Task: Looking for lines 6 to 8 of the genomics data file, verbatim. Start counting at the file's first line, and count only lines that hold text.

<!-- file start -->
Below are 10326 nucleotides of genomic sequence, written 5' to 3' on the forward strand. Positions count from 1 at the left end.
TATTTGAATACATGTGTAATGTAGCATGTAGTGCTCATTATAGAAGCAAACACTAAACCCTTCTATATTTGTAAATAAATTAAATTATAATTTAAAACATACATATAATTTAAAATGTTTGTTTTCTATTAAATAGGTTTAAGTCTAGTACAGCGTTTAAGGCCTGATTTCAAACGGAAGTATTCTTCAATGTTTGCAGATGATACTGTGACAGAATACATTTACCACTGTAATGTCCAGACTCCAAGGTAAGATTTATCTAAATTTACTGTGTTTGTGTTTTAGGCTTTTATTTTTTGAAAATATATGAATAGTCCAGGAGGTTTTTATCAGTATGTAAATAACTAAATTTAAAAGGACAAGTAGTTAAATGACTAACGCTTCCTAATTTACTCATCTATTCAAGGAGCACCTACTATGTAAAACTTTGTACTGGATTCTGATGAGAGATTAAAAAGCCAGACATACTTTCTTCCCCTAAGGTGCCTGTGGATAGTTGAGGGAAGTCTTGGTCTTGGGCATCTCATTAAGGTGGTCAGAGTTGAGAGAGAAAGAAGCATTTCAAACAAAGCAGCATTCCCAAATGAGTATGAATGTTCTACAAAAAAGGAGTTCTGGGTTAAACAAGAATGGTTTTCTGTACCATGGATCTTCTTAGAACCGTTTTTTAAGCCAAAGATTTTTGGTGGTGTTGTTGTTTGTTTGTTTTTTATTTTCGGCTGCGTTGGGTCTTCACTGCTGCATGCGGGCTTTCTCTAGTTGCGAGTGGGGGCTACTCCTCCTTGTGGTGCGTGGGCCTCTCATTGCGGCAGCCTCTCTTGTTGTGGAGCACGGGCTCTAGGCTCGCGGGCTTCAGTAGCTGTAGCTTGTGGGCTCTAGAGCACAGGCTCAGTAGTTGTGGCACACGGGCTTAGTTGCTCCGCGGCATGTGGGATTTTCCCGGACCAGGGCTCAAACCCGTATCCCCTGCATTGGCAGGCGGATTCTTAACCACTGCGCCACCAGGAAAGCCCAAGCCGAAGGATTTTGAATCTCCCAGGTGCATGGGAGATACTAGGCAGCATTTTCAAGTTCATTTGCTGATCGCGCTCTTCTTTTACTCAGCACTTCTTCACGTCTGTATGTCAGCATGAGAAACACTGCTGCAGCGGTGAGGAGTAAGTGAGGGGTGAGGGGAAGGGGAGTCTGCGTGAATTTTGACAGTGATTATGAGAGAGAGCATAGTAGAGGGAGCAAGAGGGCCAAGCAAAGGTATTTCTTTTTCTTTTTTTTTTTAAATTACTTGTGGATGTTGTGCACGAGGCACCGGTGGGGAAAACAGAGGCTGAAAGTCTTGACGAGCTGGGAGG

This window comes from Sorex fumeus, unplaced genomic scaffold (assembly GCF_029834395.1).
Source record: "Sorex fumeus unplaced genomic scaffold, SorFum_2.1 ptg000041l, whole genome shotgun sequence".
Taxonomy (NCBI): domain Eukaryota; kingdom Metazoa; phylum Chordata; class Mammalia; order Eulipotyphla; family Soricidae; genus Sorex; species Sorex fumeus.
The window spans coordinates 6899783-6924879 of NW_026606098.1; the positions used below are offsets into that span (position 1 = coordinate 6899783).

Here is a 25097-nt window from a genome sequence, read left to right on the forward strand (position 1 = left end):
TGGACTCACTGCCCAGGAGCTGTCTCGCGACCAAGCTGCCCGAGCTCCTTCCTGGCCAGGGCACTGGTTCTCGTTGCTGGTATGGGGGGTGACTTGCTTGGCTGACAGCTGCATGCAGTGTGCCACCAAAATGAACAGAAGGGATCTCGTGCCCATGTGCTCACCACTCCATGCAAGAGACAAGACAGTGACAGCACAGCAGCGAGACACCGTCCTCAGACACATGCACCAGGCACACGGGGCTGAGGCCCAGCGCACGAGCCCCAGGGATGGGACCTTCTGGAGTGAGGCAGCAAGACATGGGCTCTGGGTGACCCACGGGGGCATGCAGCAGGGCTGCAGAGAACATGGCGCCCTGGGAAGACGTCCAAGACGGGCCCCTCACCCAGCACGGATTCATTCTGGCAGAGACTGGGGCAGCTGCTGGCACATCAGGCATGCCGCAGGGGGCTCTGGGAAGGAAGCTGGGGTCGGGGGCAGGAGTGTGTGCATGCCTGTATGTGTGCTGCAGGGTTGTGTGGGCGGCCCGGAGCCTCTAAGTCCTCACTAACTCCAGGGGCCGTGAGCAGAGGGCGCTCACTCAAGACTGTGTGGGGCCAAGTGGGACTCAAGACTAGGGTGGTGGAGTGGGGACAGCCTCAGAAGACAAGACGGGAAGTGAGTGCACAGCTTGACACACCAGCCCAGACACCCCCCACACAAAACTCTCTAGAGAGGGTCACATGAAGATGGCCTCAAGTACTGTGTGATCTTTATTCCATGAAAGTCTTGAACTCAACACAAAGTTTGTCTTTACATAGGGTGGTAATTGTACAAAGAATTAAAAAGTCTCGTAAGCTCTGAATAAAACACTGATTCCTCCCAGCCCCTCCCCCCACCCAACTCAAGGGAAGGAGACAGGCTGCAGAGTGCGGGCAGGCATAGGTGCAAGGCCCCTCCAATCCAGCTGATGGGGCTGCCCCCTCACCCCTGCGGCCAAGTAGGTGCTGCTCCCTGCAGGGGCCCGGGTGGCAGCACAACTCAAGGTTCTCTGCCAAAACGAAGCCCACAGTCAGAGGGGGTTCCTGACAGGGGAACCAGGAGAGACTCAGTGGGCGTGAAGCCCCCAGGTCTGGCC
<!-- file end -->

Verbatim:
The window spans coordinates 6899783-6924879 of NW_026606098.1; the positions used below are offsets into that span (position 1 = coordinate 6899783).

Here is a 25097-nt window from a genome sequence, read left to right on the forward strand (position 1 = left end):
TGGACTCACTGCCCAGGAGCTGTCTCGCGACCAAGCTGCCCGAGCTCCTTCCTGGCCAGGGCACTGGTTCTCGTTGCTGGTATGGGGGGTGACTTGCTTGGCTGACAGCTGCATGCAGTGTGCCACCAAAATGAACAGAAGGGATCTCGTGCCCATGTGCTCACCACTCCATGCAAGAGACAAGACAGTGACAGCACAGCAGCGAGACACCGTCCTCAGACACATGCACCAGGCACACGGGGCTGAGGCCCAGCGCACGAGCCCCAGGGATGGGACCTTCTGGAGTGAGGCAGCAAGACATGGGCTCTGGGTGACCCACGGGGGCATGCAGCAGGGCTGCAGAGAACATGGCGCCCTGGGAAGACGTCCAAGACGGGCCCCTCACCCAGCACGGATTCATTCTGGCAGAGACTGGGGCAGCTGCTGGCACATCAGGCATGCCGCAGGGGGCTCTGGGAAGGAAGCTGGGGTCGGGGGCAGGAGTGTGTGCATGCCTGTATGTGTGCTGCAGGGTTGTGTGGGCGGCCCGGAGCCTCTAAGTCCTCACTAACTCCAGGGGCCGTGAGCAGAGGGCGCTCACTCAAGACTGTGTGGGGCCAAGTGGGACTCAAGACTAGGGTGGTGGAGTGGGGACAGCCTCAGAAGACAAGACGGGAAGTGAGTGCACAGCTTGACACACCAGCCCAGACACCCCCCACACAAAACTCTCTAGAGAGGGTCACATGAAGATGGCCTCAAGTACTGTGTGATCTTTATTCCATGAAAGTCTTGAACTCAACACAAAGTTTGTCTTTACATAGGGTGGTAATTGTACAAAGAATTAAAAAGTCTCGTAAGCTCTGAATAAAACACTGATTCCTCCCAGCCCCTCCCCCCACCCAACTCAAGGGAAGGAGACAGGCTGCAGAGTGCGGGCAGGCATAGGTGCAAGGCCCCTCCAATCCAGCTGATGGGGCTGCCCCCTCACCCCTGCGGCCAAGTAGGTGCTGCTCCCTGCAGGGGCCCGGGTGGCAGCACAACTCAAGGTTCTCTGCCAAAACGAAGCCCACAGTCAGAGGGGGTTCCTGACAGGGGAACCAGGAGAGACTCAGTGGGCGTGAAGCCCCCAGGTCTGGCC